Lindley v. State

Annotate this Case

426 N.E.2d 398 (1981)

Larry Lee LINDLEY, Appellant (Defendant below), v. STATE of Indiana, Appellee (Plaintiff below).

No. 880S338.

Supreme Court of Indiana.

October 7, 1981.

*399 Charles H. Scruggs, Kokomo, for appellant.

Linley E. Pearson, Atty. Gen., Carolyn M. Brawner, Deputy Atty. Gen., Indianapolis, for appellee.

HUNTER, Justice.

The petitioner, Larry Lee Lindley, is before this Court appealing from the denial of his petition for relief under Post-Conviction Relief, Rule 1. He was convicted by a jury of second-degree murder and was sentenced to a term of fifteen to twenty-five years in prison. His conviction was affirmed by this Court in Lindley v. State, (1978) 268 Ind. 83, 373 N.E.2d 886. He now raises four issues in this petition:

*400 1. Whether the state is denied the defense of waiver on the issues raised by this petition since they only filed an answer in general denial without specifically asserting the defense of waiver;

2. Whether defendant was denied his constitutional right to employ counsel of his own choice and the right to effective assistance of counsel;

3. Whether defendant was denied his right to be free from illegal search and seizure; and

4. Whether defendant was denied due process of law at his original trial due to errors the court made in denying a complete cross-examination of one witness and in giving an erroneous instruction.

A summary of the facts relevant to these issues shows that petitioner was charged and convicted of the murder of Michael Pavlik. Petitioner and two companions had been driving around and drinking beer in petitioner's car late one night. When petitioner saw Pavlik's car stopped by the side of the road, he stopped his car beside it. A fight ensued between Pavlik and petitioner. Eventually petitioner's two companions joined in the fight. They testified that petitioner had a knife and stabbed Pavlik several times. After Pavlik fell to the ground, the three got back into the car and drove off. Petitioner was arrested at his home later that night.


The state filed an answer in general denial to defendant's petition without asserting a defense of waiver. While it is true that the burden to raise the defense of waiver in post-conviction proceedings is normally on the state, a post-conviction court may judicially notice a prior opinion and the fact that certain appealable issues have been waived because they were not properly raised on the direct appeal. Rinard v. State, (1979) Ind., 394 N.E.2d 160; Winston v. State, (1978) 267 Ind. 587, 372 N.E.2d 183; Langley v. State, (1971) 256 Ind. 199, 267 N.E.2d 538. In this case, the trial court did hold a hearing on this petition and all the issues were addressed on their merits. Therefore, no issue as to the defense of waiver is presented to us.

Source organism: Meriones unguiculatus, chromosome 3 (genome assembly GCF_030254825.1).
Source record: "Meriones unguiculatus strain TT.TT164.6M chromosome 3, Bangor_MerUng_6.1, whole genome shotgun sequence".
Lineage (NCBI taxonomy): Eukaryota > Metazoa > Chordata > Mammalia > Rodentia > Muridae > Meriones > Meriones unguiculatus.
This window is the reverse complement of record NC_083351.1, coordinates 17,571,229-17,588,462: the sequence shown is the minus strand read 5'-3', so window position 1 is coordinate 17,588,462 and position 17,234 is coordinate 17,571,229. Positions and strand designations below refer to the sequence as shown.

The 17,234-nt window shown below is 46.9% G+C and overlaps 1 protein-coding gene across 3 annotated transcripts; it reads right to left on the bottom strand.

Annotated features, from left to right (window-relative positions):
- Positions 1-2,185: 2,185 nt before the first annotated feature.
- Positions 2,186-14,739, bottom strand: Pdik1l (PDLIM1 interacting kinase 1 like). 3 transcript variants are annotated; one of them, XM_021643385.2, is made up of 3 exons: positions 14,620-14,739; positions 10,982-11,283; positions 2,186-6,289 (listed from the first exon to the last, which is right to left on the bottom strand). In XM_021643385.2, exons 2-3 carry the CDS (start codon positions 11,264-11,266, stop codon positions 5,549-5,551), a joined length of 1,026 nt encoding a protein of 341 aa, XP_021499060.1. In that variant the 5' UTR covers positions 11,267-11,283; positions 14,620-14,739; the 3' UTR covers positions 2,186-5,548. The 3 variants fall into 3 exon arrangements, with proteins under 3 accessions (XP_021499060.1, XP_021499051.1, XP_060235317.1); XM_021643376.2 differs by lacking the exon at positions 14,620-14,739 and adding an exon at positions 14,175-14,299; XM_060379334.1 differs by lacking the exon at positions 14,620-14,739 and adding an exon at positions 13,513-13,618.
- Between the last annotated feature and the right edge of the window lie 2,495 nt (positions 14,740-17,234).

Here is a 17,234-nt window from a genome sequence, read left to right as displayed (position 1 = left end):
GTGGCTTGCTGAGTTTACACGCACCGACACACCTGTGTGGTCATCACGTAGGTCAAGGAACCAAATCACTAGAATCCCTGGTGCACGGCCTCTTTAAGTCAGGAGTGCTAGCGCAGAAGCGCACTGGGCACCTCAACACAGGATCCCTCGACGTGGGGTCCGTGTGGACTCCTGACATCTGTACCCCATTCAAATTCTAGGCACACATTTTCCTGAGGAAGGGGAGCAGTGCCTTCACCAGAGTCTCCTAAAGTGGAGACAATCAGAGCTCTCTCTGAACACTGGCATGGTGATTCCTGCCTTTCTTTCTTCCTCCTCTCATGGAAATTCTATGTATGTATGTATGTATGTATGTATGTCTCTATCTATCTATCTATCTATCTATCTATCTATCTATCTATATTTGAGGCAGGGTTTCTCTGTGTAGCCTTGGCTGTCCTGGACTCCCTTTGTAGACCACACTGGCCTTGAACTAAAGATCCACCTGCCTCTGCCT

Defendant next argues that he was denied his right to effective assistance of counsel. We first note that in post-conviction proceedings the burden of proof rests with the petitioner to establish his grounds for relief by a preponderance of the evidence. Ind.R.P.C. 1 § 5; Laird v. State, (1979) Ind., 385 N.E.2d 452. The judge hearing the petition is the sole judge of the weight of the evidence and the credibility of the witnesses. His decision will be reversed only where the evidence is without conflict and leads unerringly to a result not reached by the trial court. Johnson v. State, (1980) Ind., 406 N.E.2d 1170; Cottingham v. State, (1978) 269 Ind. 261, 379 N.E.2d 984; Davis v. State, (1975) 263 Ind. 327, 330 N.E.2d 738.

It is clear that a defendant in a criminal trial has the right to an attorney of his own choice if he is financially able to employ such attorney, and if he is not able to do so, it is the duty of the court to select a competent attorney for him at public expense. Art. 1, § 13, Constitution of Indiana; Moore v. State, (1980) Ind., 401 N.E.2d 676; Fitzgerald v. State, (1970) 254 Ind. 39, 257 N.E.2d 305; State v. Minton, (1955) 234 Ind. 578, 130 N.E.2d 226.

In this case, defendant first argues that he was not able to employ counsel of his own choice. We do not agree. The record shows that at the time of the instant crime, defendant was seventeen years of age. His father made all the decisions regarding the hiring of attorneys and also made all the payments to them. Evidence shows that five different attorneys were hired in succession prior to defendant's trial. However, there is no evidence that defendant ever complained to his father or to the court about his counsel or ever requested any particular attorney. There are many instances in the law in which one may waive a particular right by his own conduct and courts are unwilling to reward a litigant *401 for his own misconduct. Moore v. State, supra; Fitzgerald v. State, supra. Although defendant was relying upon his father's help during the period prior to trial, that fact does not exempt him from our rules. Defendant has shown us no unusual circumstances which would have prevented him from making his own choice of counsel known to his father. We find no error here.

Defendant further asserts that because his father employed a succession of five different attorneys prior to trial, there was insufficient time for preparation by his final attorney and therefore he was denied effective assistance of counsel. The record shows that the trial attorney entered his appearance in the case on May 24, 1976. The trial was not held until June 28, 1976. Evidence shows that several witnesses and prospective witnesses were interviewed by this attorney prior to trial. Defendant cites the fact that the attorney failed to move for a change of venue from the county as an example of the ineffective assistance he received, but points out no other instances of ineffective representation.